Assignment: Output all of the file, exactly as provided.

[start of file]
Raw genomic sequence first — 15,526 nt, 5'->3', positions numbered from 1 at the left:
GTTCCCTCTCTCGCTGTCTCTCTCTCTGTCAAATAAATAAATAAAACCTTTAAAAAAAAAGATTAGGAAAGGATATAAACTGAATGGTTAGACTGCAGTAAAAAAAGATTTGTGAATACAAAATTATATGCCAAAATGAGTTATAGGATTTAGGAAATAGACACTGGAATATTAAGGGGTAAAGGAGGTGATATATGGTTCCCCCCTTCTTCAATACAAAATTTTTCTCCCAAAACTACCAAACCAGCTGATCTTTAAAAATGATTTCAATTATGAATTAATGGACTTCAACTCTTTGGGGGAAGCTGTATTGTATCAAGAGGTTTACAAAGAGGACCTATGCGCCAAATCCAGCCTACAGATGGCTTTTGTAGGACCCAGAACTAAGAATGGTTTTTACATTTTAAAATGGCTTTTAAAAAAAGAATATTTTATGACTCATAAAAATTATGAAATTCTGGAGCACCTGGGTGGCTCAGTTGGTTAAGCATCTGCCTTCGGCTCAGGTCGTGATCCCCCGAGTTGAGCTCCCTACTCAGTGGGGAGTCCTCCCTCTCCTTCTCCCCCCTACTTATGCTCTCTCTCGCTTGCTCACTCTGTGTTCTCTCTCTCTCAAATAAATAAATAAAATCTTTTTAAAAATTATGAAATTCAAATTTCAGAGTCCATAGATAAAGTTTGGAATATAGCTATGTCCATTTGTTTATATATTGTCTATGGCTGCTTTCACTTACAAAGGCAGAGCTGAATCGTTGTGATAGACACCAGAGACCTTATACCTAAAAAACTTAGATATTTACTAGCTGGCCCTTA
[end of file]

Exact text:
Raw genomic sequence first — 15,526 nt, 5'->3', positions numbered from 1 at the left:
GTTCCCTCTCTCGCTGTCTCTCTCTCTGTCAAATAAATAAATAAAACCTTTAAAAAAAAAGATTAGGAAAGGATATAAACTGAATGGTTAGACTGCAGTAAAAAAAGATTTGTGAATACAAAATTATATGCCAAAATGAGTTATAGGATTTAGGAAATAGACACTGGAATATTAAGGGGTAAAGGAGGTGATATATGGTTCCCCCCTTCTTCAATACAAAATTTTTCTCCCAAAACTACCAAACCAGCTGATCTTTAAAAATGATTTCAATTATGAATTAATGGACTTCAACTCTTTGGGGGAAGCTGTATTGTATCAAGAGGTTTACAAAGAGGACCTATGCGCCAAATCCAGCCTACAGATGGCTTTTGTAGGACCCAGAACTAAGAATGGTTTTTACATTTTAAAATGGCTTTTAAAAAAAGAATATTTTATGACTCATAAAAATTATGAAATTCTGGAGCACCTGGGTGGCTCAGTTGGTTAAGCATCTGCCTTCGGCTCAGGTCGTGATCCCCCGAGTTGAGCTCCCTACTCAGTGGGGAGTCCTCCCTCTCCTTCTCCCCCCTACTTATGCTCTCTCTCGCTTGCTCACTCTGTGTTCTCTCTCTCTCAAATAAATAAATAAAATCTTTTTAAAAATTATGAAATTCAAATTTCAGAGTCCATAGATAAAGTTTGGAATATAGCTATGTCCATTTGTTTATATATTGTCTATGGCTGCTTTCACTTACAAAGGCAGAGCTGAATCGTTGTGATAGACACCAGAGACCTTATACCTAAAAAACTTAGATATTTACTAGCTGGCCCTTA